Grendel wakes up in his mother’s cave. He tries to share his revelation about the nature of existence with her, but she only stares blankly at him. Grendel becomes more and more agitated at his mother’s unresponsiveness, and she reacts by rushing to embrace her son. Grendel is sickened with fear, and feels he is suffocating in his mother’s mass.
When Grendel crosses the physical boundary between the mere and the human world, the movement represents more than a simple geographical change: it also represents Grendel’s abandonment of an innocent childhood and the beginning of his new career as a student of human philosophy. Leaving the family home is a rite of passage that we can recognize and understand, an important and necessary step a child makes toward establishing an individual identity. Grendel and his mother also understand this change in a very physical way. As a child, Grendel sees no difference between himself and his mother; they appear to be one entity. When Grendel begins inching out of his home, however, he realizes that he and his mother are, in fact, separate beings. This newly discovered disconnection from his mother frightens Grendel, and his mother soothes him by smashing him into her body, as if to join the two of them back together physically. This gesture reassures Grendel that he and his mother are indeed still connected, and that he is not alone. Afterward, Grendel is comforted and can return to his games again like a little child. The stares of the wordless underground creatures, however, disturb Grendel’s simple games and make Grendel highly self-conscious, which in turn reminds him that he is a separate, solitary being.
Grendel’s understanding of himself as a disconnected individual is heightened during his encounter with the bull. On one level, Grendel feels alone because no one comes to his aid. His anxiety increases when he looks around and sees nothing but a crazed jumble of images. He thinks that his mother, perhaps, could help him understand what is happening around him. Grendel is no longer a child, though, as he has grown up and separated from his mother, leaving her unable to save him from the confusing mess in which he finds himself. When the bull arrives, however, the world “snap[s] into position” around Grendel. The bull’s violent act causes Grendel to understand that his mother can no longer provide meaning in his world—only he can.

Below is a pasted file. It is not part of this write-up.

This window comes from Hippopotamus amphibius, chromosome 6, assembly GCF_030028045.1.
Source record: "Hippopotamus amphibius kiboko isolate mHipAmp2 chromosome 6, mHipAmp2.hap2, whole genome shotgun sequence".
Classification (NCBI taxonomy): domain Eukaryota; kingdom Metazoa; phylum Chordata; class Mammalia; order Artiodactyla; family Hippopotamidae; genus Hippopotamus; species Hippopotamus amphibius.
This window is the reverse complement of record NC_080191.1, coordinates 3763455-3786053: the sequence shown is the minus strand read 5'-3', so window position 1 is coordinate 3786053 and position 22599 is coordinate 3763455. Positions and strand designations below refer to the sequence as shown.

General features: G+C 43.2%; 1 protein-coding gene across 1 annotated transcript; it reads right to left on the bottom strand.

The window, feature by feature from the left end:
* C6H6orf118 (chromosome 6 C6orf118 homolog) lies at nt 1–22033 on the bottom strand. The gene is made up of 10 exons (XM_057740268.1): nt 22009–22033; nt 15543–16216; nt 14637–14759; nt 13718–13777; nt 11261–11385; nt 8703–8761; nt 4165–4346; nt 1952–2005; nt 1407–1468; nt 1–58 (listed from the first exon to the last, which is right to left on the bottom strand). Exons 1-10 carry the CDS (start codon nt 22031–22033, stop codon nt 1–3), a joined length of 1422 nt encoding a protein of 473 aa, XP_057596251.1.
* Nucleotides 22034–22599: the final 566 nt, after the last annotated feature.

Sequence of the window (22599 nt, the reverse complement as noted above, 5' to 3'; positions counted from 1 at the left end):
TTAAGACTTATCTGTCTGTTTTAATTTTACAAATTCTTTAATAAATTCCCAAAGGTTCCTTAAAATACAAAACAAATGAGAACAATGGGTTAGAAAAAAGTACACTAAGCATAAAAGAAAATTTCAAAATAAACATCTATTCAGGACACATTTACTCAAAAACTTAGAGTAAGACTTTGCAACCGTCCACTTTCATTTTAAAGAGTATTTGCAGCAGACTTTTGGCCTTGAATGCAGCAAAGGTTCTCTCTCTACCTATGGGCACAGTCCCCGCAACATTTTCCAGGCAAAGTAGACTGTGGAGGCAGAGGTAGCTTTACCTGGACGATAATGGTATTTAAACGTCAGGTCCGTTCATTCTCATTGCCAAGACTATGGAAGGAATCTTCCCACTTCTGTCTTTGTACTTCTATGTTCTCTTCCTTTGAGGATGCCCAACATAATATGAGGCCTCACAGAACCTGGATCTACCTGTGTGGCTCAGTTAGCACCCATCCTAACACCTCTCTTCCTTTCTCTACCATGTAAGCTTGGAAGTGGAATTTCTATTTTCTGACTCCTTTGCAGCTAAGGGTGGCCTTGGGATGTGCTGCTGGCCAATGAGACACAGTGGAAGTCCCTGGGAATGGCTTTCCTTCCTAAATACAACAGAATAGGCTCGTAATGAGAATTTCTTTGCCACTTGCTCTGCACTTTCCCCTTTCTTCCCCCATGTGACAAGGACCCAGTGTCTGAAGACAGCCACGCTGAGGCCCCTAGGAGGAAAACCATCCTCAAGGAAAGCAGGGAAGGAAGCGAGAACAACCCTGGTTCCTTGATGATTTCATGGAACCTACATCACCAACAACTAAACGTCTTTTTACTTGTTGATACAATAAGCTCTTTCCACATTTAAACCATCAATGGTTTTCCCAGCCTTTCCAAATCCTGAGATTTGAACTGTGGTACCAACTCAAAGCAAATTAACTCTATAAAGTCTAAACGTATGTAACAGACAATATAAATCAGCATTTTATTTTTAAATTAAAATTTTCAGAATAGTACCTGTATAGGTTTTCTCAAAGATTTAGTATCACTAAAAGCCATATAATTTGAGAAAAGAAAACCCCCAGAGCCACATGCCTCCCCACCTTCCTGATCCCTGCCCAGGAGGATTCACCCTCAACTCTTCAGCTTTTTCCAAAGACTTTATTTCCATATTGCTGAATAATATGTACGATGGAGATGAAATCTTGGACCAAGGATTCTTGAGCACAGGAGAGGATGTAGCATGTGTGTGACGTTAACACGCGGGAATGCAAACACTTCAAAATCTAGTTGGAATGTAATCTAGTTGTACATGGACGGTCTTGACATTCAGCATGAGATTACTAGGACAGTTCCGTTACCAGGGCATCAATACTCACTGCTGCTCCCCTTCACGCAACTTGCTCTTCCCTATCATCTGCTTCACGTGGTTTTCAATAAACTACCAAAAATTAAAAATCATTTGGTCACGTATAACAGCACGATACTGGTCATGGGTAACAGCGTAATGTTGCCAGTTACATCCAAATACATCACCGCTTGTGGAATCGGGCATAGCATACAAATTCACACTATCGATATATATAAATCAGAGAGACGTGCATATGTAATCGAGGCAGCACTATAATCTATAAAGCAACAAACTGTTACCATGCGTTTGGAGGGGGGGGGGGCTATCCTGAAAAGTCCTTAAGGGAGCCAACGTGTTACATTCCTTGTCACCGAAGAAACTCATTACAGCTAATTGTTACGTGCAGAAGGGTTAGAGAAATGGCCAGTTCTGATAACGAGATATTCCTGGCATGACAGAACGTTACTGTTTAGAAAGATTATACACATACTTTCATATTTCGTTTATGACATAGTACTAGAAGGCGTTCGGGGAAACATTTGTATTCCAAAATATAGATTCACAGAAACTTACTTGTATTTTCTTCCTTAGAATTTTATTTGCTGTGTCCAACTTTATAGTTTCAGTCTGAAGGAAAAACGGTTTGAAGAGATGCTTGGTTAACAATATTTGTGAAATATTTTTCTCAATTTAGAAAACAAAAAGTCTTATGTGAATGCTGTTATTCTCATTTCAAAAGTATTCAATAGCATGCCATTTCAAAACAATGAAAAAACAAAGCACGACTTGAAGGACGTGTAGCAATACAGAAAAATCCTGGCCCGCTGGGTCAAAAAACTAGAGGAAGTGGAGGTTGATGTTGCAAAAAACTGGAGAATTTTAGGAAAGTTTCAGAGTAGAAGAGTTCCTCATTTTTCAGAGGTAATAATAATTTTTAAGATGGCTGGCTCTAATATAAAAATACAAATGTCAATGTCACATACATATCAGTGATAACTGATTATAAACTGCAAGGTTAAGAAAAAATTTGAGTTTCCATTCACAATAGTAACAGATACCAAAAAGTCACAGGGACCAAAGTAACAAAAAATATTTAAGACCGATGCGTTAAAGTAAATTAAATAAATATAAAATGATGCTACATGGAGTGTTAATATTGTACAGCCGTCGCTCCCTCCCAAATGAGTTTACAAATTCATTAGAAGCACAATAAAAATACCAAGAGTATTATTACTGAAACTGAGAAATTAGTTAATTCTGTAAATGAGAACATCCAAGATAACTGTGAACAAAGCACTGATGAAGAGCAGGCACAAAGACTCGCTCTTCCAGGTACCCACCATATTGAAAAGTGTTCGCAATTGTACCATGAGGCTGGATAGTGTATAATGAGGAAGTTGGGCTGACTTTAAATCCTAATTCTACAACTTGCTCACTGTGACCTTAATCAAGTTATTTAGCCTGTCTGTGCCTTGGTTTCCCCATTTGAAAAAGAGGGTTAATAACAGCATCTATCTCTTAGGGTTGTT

This moment of sudden awareness marks the beginning of Grendel’s career as a solipsist. Solipsism is often defined as the idea that “I am the only mind that exists”—a close echo of Grendel’s declaration “I alone exist.” We must remember, however, that Grendel is making this assertion while he is under attack by a very real bull—one that shows no sign of being an illusion or a figment of Grendel’s imagination. We might, then, come to understand solipsism instead as the premise that “I alone exist as a producer of meaning.” Just as meaning earlier emanates from Grendel’s mother, now it centers on and is created by Grendel himself. Now he sees the bull not as a thing in and of itself, but merely understands it in its capacity to act against Grendel. This change in perception effectively ends Grendel’s childhood and sets him off on his own, adult quest. Now, when he visualizes the eyes of his mother, he knows that he is an “alien” to her, a rock broken free from the wall.
by beowulfgeek, December 19, 2012
Spent a lot of years working on 'Beowulf' and I reckon that the monsters represent human characters. In my view: Grendel represents Agnar, son of Ingeld; Grendel's Mum represents the daughter of Earl Swerting of Sweden (and the first wife of Ingeld); and the Dragon represents Onela, king of the Swedes. I think that there has been a scribal error right at the beginning of the poem, which has made Scyld's 'bearn' (Modern English, 'bairn') into Beowulf the First. Thus the real parallels of the poem have been lost.
As far as the first tw